Loffler Syndrome Clinical Presentation

Updated: Feb 13, 2017
  • Author: Girish D Sharma, MD, FCCP, FAAP; Chief Editor: Denise Serebrisky, MD  more...
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Symptoms of Löffler syndrome are usually mild or absent and tend to spontaneously resolve after several days or, at most, after 2-3 weeks. Cough is the most common symptom among symptomatic patients. It is usually dry and unproductive but may be associated with production of small amounts of mucoid sputum.

  • Parasitic infection

    • Symptoms appear 10-16 days after ingestion of Ascaris eggs. A similar timeframe has been described for Löffler syndrome associated with N americanus, A duodenale, or S stercoralis infection.

    • Fever, malaise, cough, wheezing, and dyspnea are the most common symptoms. Less commonly, the patient may present with myalgia, anorexia, and urticaria.

    • Social and travel history should be carefully elicited to identify risk factors for exposure to parasites.

  • Drug-induced pulmonary eosinophilia [2, 3]

    • Symptoms may start hours after taking the medications or, more commonly, after several days of therapy.

    • Dry cough, breathlessness, and fever are common.

    • Obtain a detailed drug history, including prescription and over-the-counter medications, nutritional supplements, and illicit drugs.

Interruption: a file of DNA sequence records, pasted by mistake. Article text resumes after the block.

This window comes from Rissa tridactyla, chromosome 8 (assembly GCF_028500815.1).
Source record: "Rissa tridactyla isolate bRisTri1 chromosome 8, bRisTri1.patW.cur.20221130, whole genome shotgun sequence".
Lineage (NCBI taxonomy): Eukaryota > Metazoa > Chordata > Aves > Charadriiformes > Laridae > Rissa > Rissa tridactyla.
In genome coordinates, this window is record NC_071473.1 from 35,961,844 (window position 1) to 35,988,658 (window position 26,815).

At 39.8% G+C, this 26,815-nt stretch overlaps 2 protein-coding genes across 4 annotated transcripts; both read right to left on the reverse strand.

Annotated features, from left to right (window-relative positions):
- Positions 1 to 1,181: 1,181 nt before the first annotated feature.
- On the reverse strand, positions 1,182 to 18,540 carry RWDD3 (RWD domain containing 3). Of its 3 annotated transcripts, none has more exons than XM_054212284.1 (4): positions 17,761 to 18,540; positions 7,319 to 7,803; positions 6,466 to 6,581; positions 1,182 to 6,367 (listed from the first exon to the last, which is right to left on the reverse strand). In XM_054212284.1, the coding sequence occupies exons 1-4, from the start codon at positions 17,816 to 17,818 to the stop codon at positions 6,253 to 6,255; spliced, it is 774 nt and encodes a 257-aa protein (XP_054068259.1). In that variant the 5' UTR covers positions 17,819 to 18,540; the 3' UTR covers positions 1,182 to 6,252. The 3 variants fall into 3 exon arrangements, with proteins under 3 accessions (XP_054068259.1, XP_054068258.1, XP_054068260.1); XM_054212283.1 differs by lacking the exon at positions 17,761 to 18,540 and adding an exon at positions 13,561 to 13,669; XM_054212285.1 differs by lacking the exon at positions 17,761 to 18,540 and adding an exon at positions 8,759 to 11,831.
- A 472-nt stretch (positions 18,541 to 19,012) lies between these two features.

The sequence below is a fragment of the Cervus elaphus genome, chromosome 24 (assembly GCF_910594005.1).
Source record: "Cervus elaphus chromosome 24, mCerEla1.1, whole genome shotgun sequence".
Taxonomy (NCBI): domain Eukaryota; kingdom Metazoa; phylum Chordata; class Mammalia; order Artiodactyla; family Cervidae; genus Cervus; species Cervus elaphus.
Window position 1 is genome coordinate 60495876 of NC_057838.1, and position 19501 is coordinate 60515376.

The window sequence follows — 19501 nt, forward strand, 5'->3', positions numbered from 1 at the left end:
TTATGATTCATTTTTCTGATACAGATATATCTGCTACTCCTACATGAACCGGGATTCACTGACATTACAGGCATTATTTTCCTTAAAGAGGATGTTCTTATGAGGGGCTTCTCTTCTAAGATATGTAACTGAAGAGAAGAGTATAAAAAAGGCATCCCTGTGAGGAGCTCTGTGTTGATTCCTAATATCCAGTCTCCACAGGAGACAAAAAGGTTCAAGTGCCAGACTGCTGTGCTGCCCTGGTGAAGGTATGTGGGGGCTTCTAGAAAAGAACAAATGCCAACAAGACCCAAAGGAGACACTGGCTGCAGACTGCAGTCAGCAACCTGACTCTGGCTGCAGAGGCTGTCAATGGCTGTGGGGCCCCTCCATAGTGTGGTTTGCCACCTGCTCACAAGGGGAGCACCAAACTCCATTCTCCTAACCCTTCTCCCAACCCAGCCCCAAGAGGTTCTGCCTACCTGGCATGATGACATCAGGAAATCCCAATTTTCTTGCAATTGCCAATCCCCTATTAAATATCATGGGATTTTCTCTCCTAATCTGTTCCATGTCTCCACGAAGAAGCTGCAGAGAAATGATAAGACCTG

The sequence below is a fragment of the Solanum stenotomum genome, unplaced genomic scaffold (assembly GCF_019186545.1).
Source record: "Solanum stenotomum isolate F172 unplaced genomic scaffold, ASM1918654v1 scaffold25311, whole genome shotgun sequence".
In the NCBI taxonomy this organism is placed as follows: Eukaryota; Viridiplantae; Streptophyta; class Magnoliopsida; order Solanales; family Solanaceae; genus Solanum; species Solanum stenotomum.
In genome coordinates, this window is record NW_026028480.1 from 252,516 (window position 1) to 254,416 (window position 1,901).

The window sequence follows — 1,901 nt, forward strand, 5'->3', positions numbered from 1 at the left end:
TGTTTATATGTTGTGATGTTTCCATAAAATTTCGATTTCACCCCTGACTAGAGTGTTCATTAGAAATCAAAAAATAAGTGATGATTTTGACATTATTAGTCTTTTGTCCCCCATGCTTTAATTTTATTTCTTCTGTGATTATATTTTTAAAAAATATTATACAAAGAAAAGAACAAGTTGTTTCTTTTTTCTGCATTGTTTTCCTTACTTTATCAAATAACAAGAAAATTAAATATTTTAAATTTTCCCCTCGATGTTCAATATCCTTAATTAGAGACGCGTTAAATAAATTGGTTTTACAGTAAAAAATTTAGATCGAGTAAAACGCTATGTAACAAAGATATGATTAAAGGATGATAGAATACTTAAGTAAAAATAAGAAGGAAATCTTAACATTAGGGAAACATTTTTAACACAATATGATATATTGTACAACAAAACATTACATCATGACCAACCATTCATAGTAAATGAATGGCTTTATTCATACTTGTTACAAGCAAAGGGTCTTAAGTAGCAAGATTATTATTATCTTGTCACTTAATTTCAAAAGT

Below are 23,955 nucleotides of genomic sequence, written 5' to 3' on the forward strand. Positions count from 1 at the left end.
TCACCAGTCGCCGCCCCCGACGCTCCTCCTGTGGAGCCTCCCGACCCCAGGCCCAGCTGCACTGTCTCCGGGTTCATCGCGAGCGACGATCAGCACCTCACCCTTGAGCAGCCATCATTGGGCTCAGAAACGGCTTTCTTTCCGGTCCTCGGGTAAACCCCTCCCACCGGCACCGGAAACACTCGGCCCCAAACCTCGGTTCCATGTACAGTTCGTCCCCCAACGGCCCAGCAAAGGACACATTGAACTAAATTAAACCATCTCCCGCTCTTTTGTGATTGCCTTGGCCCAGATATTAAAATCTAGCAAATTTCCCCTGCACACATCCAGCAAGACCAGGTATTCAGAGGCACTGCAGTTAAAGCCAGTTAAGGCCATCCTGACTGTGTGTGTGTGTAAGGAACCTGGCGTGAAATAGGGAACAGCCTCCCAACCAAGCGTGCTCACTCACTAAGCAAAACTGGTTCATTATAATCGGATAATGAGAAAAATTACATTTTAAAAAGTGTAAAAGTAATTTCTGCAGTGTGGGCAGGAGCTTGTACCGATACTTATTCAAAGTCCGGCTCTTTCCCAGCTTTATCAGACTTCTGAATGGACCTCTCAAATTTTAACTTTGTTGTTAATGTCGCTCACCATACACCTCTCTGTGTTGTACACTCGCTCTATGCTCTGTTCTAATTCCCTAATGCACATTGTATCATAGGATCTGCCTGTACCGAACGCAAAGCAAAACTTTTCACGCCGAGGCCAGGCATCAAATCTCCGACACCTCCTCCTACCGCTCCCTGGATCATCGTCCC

See the list below:

  • Usually, no abnormalities are found on physical examination. Cutaneous features of hypereosinophilic syndrome are described in a recent review article. [4]

  • Occasionally, crackles or wheezes may be heard on lung auscultation. Patients with drug-induced pulmonary eosinophilia commonly have crackles on physical examination.



See the list below:

  • Most cases of simple pulmonary eosinophilia are caused by parasitic infections or drugs; however, no cause is identified in one third of patients.

  • Parasites

    • Ascaris lumbricoides (the most common parasitic etiology)

    • Ascaris suum

    • Necator americanus

    • Strongyloides stercoralis

    • Ancylostoma braziliense

    • Ancylostoma caninum

    • Ancylostoma duodenale

    • Toxocara canis

    • Toxocara cati

    • Entamoeba histolytica

    • Fasciola hepatica

    • Dirofilaria immitis

    • Clonorchis sinensis

    • Paragonimus westermani

  • Agents in drug-induced eosinophilia

    • Antimicrobials - Dapsone, ethambutol, isoniazid, nitrofurantoin, penicillins, tetracyclines, clarithromycin, pyrimethamine, daptomycin [5]

    • Anticonvulsants - Carbamazepines, phenytoin, valproic acid, ethambutol

    • Anti-inflammatories and immunomodulators - Aspirin, azathioprine, beclomethasone, cromolyn, gold, methotrexate, naproxen, diclofenac, fenbufen, ibuprofen, phenylbutazone, piroxicam, tolfenamic acid

    • Other agents - Bleomycin, captopril, chlorpromazine, granulocyte-macrophage colony-stimulating factor, imipramine, methylphenidate, sulfasalazine, sulfonamides